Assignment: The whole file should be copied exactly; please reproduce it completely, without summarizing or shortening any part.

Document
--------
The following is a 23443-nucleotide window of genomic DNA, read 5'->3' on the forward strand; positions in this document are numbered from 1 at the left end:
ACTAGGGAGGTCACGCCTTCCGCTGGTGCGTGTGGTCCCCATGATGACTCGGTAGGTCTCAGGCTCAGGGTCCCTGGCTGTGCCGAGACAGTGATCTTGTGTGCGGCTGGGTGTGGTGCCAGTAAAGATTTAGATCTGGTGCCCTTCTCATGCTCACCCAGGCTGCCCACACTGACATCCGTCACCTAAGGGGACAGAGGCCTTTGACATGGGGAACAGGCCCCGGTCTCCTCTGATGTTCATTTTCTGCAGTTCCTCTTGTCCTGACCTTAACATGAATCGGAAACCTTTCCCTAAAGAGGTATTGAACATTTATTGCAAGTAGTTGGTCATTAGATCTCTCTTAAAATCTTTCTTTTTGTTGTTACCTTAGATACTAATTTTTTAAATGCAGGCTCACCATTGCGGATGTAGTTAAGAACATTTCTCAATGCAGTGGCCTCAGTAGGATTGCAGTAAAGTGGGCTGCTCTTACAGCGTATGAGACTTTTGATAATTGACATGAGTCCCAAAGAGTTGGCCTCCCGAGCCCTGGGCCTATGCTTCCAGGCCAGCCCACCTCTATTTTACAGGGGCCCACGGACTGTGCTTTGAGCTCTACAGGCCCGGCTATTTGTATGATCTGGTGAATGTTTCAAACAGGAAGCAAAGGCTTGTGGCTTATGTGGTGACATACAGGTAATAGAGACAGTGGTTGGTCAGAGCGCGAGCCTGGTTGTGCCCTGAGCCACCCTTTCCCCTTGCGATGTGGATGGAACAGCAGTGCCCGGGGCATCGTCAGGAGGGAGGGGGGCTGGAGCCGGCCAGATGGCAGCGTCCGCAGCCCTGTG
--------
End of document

The following is a 23443-nucleotide window of genomic DNA, read 5'->3' on the forward strand; positions in this document are numbered from 1 at the left end:
ACTAGGGAGGTCACGCCTTCCGCTGGTGCGTGTGGTCCCCATGATGACTCGGTAGGTCTCAGGCTCAGGGTCCCTGGCTGTGCCGAGACAGTGATCTTGTGTGCGGCTGGGTGTGGTGCCAGTAAAGATTTAGATCTGGTGCCCTTCTCATGCTCACCCAGGCTGCCCACACTGACATCCGTCACCTAAGGGGACAGAGGCCTTTGACATGGGGAACAGGCCCCGGTCTCCTCTGATGTTCATTTTCTGCAGTTCCTCTTGTCCTGACCTTAACATGAATCGGAAACCTTTCCCTAAAGAGGTATTGAACATTTATTGCAAGTAGTTGGTCATTAGATCTCTCTTAAAATCTTTCTTTTTGTTGTTACCTTAGATACTAATTTTTTAAATGCAGGCTCACCATTGCGGATGTAGTTAAGAACATTTCTCAATGCAGTGGCCTCAGTAGGATTGCAGTAAAGTGGGCTGCTCTTACAGCGTATGAGACTTTTGATAATTGACATGAGTCCCAAAGAGTTGGCCTCCCGAGCCCTGGGCCTATGCTTCCAGGCCAGCCCACCTCTATTTTACAGGGGCCCACGGACTGTGCTTTGAGCTCTACAGGCCCGGCTATTTGTATGATCTGGTGAATGTTTCAAACAGGAAGCAAAGGCTTGTGGCTTATGTGGTGACATACAGGTAATAGAGACAGTGGTTGGTCAGAGCGCGAGCCTGGTTGTGCCCTGAGCCACCCTTTCCCCTTGCGATGTGGATGGAACAGCAGTGCCCGGGGCATCGTCAGGAGGGAGGGGGGCTGGAGCCGGCCAGATGGCAGCGTCCGCAGCCCTGTG